6. Under the facts of headnote 2, defendant objected to the form of the jury verdict and argued that it did not say defendant's negligence was the sole proximate cause of decedent's death, and that it did not respond to the issue raised by the plea of contributory negligence. No objection was raised to the form of the verdict when it was read in open court, and if there was doubt as to its meaning the question should have been raised by the court or counsel before the jury was discharged. There was no substantial objection to the verdict in that instance, and under the court's instructions the jury could not have found for plaintiff unless defendant's negligence was the sole proximate cause of decedent's death, and they also told the jury that the plaintiff could not recover if decedent was guilty of contributory negligence. The verdict clearly indicated the jury's intention to find for plaintiff and there was no merit in defendant's assignment.
Error to a judgment of the Circuit Court of Clarke county. Hon. Elliott Marshall, judge presiding.
The opinion states the case.
J. Sloan Kuykendall, Henry E. Whiting and Wayne A. Whitham, for the plaintiff in error.
J. Lynn Lucas, Joshua L. Robinson and William W. Lowell, for the defendant in error.
Susie V. Bailey, administratrix of the estate of Jesse J. Bailey, deceased, sued the Northern Virginia Power Company, to recover damages for the alleged wrongful death of her husband.
The notice of motion for judgment charged that plaintiff's decedent, a laborer in an apple orchard operated by H. F. Byrd, Incorporated, met instant death by electrocution when a metal ladder, 24 feet in length, carried by him, came in contact with the electric wires of the power company. The notice further charged that the defendant knew or was charged with knowledge that the employees of the orchard used metal ladders in their work, and that they carried the ladders in an upright position; that notwithstanding this knowledge the defendant negligently maintained an electric distribution system through the orchard, carrying 2300 volts; that the wires were maintained at a height and in a manner which were hazardous and unsafe for decedent and other employees of the orchard company; that the defendant negligently failed to raise the wires to a height which would be safe, and that the wires were not otherwise insulated. It was alleged that as a proximate result of this negligence a high voltage wire was caused to come in contact with the ladder carried by decedent, causing his instant death.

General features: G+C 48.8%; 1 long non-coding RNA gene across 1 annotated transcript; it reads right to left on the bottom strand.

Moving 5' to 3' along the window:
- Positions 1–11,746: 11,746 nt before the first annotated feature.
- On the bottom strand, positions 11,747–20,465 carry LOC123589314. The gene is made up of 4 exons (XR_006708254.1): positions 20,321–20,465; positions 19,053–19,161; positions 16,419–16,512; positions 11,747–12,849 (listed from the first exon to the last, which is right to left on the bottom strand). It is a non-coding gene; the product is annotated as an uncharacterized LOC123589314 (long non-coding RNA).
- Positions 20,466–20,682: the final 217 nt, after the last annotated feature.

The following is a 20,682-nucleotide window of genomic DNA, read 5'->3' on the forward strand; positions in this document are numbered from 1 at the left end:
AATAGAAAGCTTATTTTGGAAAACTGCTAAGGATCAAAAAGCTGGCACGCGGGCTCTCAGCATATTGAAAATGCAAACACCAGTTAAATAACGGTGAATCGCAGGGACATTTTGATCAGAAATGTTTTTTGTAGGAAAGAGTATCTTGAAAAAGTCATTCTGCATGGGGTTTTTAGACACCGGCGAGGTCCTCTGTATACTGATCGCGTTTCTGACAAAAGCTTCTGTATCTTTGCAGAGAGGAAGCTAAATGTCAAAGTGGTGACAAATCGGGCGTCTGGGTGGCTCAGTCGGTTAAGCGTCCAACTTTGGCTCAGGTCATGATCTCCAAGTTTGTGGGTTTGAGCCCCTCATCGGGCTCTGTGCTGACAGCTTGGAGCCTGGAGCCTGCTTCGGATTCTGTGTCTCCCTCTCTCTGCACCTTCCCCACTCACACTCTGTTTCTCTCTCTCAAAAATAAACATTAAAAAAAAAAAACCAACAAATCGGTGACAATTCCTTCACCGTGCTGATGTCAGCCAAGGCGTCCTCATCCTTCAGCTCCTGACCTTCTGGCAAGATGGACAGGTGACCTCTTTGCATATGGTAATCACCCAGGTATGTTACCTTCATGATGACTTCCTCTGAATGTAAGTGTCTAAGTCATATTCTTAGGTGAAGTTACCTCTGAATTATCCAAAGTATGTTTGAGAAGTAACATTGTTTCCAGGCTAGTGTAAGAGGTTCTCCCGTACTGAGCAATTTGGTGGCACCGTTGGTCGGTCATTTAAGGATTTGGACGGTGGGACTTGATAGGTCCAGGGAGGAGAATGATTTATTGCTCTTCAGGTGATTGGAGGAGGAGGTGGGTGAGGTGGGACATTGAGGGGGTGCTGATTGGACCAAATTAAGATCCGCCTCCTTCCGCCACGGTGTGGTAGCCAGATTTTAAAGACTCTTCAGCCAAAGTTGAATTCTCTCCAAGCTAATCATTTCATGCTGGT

The power company filed grounds of defense denying the allegations of negligence. In addition it filed a plea charging contributory negligence on the part of plaintiff's decedent, which it alleged was a proximate, contributing cause of death, to which a replication denying contributory negligence was filed.
The trial of the case before a jury resulted in a verdict in favor of plaintiff. A motion to set the verdict aside was overruled and judgment was entered thereon. To this ruling we granted the power company a writ of error and supersedeas.
Twenty-seven assignments of error are relied upon by the power company. These can be treated under five headings. The first challenges the sufficiency of the evidence to allow the jury to find the power company guilty of negligence.
Where we have, as here, a jury's verdict in favor of the plaintiff, which verdict has been approved by the trial judge, we must view the evidence in a light most favorable to the plaintiff. Neal v. Spencer, 181 Va. 668, 26 S.E.2d 70; Clayton v. Taylor, 193 Va. 555, 557, 69 S.E.2d 424, 426.
The evidence disclosed that at the time of Bailey's death, and for many years prior thereto, the Byrd orchard had occupied a large tract of land along Senseney road, near Berryville. Since 1936 the power company had operated a high voltage electric distribution line which was constructed over a right of way acquired from H. F. Byrd. The right of way extended over the orchard property parallel with and adjacent to the northerly side of Senseney road.